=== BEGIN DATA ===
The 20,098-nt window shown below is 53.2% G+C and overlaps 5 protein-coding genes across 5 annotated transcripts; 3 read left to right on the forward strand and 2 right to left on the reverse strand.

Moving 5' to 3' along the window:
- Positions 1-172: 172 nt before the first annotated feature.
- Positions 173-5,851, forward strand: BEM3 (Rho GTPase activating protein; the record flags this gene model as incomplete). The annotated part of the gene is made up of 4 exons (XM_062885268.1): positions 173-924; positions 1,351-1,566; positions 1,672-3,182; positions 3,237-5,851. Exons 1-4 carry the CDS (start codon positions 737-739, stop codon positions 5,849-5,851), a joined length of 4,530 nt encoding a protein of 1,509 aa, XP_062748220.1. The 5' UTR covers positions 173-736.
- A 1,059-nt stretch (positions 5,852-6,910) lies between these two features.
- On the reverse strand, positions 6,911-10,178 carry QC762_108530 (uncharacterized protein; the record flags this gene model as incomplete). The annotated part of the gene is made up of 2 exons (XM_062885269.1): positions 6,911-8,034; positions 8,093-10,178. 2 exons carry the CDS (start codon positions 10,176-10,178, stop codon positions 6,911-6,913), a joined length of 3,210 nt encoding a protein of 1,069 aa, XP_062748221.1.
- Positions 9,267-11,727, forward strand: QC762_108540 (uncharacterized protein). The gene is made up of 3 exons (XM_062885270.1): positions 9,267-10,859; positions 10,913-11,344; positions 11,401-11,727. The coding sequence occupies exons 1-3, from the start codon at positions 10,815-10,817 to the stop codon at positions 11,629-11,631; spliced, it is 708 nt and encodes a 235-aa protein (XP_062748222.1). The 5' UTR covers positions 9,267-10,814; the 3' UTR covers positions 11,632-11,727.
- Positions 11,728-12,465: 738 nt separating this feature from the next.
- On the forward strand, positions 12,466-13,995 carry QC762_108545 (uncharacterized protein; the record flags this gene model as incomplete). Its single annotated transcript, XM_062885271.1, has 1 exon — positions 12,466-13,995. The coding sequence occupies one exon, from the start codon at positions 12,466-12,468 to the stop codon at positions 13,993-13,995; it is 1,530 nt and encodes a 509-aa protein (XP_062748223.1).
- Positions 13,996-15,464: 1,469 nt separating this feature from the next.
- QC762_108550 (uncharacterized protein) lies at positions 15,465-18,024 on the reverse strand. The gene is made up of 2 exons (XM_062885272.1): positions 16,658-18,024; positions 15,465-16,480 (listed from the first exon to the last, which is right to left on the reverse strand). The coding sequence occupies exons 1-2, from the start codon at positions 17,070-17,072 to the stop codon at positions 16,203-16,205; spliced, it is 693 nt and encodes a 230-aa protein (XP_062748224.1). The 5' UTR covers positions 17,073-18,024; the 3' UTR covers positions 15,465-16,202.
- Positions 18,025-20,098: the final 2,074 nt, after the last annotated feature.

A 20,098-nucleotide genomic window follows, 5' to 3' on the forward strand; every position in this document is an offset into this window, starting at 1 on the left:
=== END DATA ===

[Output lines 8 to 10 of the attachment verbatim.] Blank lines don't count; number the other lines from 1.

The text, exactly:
- Positions 11,728-12,465: 738 nt separating this feature from the next.
- On the forward strand, positions 12,466-13,995 carry QC762_108545 (uncharacterized protein; the record flags this gene model as incomplete). Its single annotated transcript, XM_062885271.1, has 1 exon — positions 12,466-13,995. The coding sequence occupies one exon, from the start codon at positions 12,466-12,468 to the stop codon at positions 13,993-13,995; it is 1,530 nt and encodes a 509-aa protein (XP_062748223.1).
- Positions 13,996-15,464: 1,469 nt separating this feature from the next.